About the event
Date: Wednesday 10 August, 5pm to 6pm
We held an online Q&A session with our Chief Economist Huw Pill. He answered questions about the rising cost of living, and what we are doing about it.
Date: Wednesday 10 August, 5pm to 6pm
We held an online Q&A session with our Chief Economist Huw Pill. He answered questions about the rising cost of living, and what we are doing about it.
Hello everybody and a very big welcome to today's Q&A session with the Bank of England's chief economist Huw Pill. Really happy to have people joining us today from all around the UK and really looking forward to hearing a big, wide range of views on the UK economy.
So you can now start submitting your questions through the Q&A function on Teams, and if you're happy to include your name and say where you're from with your question, then that would be great. It's nice to have a sense of who's asking the questions. And just to let you know that today's event is being recorded.
So my name is Juliette Michaelson. I'm the deputy CEO of Economy. My background is as a researcher and I spent about 15 years working on exploring different ways of doing economics differently.
And Economy is a charity that started life in 2016. Our mission is to work with people to help them collectively understand, reimagine and change the economy. A poll of the UK public last year found that less than one in five people felt they were able to influence decisions about the economy that affected their lives. And we also know that there were huge inequalities in who has access to knowledge about the economy and whose views are listened to by economic decision makers. So our work is about helping people feel confident to engage with discussions and debates on economic issues that affect all of our lives, including by running workshops and supporting people to tell their own stories about how the economy intersects with their own diverse lives in the UK.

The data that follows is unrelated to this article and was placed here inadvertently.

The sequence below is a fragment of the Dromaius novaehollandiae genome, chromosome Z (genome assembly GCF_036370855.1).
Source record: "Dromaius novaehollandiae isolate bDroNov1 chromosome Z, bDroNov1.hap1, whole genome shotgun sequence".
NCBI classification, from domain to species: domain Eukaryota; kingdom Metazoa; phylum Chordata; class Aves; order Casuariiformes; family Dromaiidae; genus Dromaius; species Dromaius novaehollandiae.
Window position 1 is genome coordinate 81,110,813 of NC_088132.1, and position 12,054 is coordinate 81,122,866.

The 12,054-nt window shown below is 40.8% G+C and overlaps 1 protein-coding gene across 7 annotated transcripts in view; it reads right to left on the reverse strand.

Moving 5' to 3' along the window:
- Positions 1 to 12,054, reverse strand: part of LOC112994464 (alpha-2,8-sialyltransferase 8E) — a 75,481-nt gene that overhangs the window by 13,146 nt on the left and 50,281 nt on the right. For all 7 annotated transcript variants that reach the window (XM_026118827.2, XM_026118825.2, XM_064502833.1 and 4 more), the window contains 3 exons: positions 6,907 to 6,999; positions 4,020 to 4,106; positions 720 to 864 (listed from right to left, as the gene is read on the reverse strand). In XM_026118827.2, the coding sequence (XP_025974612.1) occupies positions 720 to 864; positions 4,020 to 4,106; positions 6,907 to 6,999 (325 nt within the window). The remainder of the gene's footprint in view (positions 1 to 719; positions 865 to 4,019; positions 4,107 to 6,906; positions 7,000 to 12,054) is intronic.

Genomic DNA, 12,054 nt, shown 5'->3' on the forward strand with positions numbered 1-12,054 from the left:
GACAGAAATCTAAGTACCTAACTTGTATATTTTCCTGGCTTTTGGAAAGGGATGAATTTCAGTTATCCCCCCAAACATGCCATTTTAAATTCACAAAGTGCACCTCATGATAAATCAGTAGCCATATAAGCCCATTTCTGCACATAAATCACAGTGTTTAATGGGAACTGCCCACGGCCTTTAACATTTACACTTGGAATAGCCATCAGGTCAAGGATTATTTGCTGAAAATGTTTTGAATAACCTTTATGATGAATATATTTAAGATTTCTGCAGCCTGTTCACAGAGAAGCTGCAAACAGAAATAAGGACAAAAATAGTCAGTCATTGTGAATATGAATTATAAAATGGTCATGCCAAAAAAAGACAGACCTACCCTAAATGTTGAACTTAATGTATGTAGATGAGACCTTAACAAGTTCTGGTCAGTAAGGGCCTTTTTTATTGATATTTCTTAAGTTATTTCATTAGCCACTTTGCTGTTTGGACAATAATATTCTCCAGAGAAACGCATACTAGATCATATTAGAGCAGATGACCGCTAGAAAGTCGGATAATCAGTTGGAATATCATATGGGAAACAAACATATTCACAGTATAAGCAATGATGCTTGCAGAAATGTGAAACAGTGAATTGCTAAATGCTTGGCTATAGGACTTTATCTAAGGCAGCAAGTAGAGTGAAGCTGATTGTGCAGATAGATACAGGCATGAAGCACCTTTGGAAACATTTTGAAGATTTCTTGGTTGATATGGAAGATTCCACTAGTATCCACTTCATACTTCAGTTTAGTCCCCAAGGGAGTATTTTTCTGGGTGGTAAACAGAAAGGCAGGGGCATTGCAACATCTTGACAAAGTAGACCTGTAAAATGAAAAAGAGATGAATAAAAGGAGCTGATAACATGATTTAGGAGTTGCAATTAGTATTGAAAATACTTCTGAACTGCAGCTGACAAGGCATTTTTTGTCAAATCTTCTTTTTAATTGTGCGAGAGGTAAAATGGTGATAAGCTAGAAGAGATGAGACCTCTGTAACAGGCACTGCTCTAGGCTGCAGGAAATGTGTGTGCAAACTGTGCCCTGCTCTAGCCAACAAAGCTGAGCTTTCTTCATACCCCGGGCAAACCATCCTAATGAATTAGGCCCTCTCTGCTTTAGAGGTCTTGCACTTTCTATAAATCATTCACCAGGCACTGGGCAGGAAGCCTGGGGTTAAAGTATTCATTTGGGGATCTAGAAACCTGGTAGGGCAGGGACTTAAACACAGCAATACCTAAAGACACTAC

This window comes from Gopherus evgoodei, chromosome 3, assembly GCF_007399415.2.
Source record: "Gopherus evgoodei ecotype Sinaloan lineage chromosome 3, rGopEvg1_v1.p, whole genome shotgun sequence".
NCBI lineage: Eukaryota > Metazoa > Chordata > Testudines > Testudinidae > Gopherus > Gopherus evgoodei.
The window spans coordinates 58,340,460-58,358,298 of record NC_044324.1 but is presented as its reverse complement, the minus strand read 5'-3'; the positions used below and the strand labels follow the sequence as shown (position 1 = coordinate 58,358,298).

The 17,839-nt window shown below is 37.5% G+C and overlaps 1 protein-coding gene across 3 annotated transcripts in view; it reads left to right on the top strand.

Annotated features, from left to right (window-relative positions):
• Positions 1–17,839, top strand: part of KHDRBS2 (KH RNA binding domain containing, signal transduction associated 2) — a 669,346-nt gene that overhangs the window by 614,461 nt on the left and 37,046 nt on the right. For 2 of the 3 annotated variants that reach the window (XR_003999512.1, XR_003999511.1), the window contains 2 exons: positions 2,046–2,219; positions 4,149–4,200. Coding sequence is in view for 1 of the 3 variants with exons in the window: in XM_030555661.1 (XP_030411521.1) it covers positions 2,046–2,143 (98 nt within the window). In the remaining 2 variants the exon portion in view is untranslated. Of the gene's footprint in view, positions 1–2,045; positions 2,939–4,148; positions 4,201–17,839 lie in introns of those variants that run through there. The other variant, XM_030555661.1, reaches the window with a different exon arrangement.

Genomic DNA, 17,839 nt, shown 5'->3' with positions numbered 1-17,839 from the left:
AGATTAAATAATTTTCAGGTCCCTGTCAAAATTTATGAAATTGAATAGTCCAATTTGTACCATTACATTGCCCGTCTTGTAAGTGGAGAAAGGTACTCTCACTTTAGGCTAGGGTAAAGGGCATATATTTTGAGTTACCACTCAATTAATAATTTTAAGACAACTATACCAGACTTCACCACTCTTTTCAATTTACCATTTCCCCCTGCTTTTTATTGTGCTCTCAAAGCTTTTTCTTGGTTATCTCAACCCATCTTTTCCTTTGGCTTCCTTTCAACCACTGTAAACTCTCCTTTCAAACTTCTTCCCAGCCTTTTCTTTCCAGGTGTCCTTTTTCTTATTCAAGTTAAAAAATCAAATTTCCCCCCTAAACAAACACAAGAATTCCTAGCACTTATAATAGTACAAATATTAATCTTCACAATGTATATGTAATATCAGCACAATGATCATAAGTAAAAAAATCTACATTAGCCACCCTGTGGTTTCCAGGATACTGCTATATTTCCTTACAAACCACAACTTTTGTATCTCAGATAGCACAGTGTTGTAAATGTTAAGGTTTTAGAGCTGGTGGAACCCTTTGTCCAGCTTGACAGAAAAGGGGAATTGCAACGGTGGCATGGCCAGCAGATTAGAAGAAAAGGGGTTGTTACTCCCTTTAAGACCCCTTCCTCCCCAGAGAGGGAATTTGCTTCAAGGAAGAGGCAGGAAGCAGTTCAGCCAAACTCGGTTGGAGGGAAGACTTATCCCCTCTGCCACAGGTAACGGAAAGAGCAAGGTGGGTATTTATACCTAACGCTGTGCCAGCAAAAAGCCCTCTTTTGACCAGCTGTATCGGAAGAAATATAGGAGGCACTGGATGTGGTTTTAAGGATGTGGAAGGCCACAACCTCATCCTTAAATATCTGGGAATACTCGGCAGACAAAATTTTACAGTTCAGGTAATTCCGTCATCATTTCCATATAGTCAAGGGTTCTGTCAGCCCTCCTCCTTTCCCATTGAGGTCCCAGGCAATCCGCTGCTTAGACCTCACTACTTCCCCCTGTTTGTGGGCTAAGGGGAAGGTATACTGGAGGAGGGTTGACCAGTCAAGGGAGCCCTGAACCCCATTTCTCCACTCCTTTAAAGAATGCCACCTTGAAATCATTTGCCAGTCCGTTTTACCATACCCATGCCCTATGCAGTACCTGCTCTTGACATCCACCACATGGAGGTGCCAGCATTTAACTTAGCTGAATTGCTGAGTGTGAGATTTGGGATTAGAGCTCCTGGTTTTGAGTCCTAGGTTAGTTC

So we are all about making economics as accessible and relevant to people's lives as possible, and we're going to try to embody that in today's session by avoiding jargon wherever we can. And you can find out more about us at weare.ecnly.org.
So, given our interest in involving more people in economic decision making, we were really pleased to be asked last year by the Bank of England to partner with them to develop a new online platform for members of the Bank's Citizens' Forum community and the platform is called the Economy hub, and the aim is to help the Bank improve its understanding of how its work impacts the public. And the hub aims to help its users do three things. Firstly, to explore - so understanding what the bank does and how that relates to their lives. Secondly, to share - so to contribute their ideas, views and priorities. And thirdly, to collaborate - so come together and discuss these ideas with other users of the hub and with Bank staff, including through video chats and workshops. As you'd expect, Hub users have recently had a lot of discussions about cost of living and inflation over recent months, but we've also recently had deep dives into issues like housing and the Bank's work on climate change.
You can sign up to use the hub by becoming a member of the Bank Citizens' Forum community and you should have got information on how to do that when you registered for this event, but you can also search online for Bank of England Citizens' Forum and that will bring up where you can, where you can then apply to join.
And just a reminder to keep submitting your questions for today through the Q&A function on Teams.
But now I'm very pleased to introduce Huw Pill. Huw is the bank's chief economist and executive director of monetary policy. He is a member of the Monetary Policy Committee who make the decisions on the level of the bank, right? So the interest rate decisions that have been under so much scrutiny of late, and he's also responsible for the analysis that the bank uses to make monetary policy decisions and for research across the bank.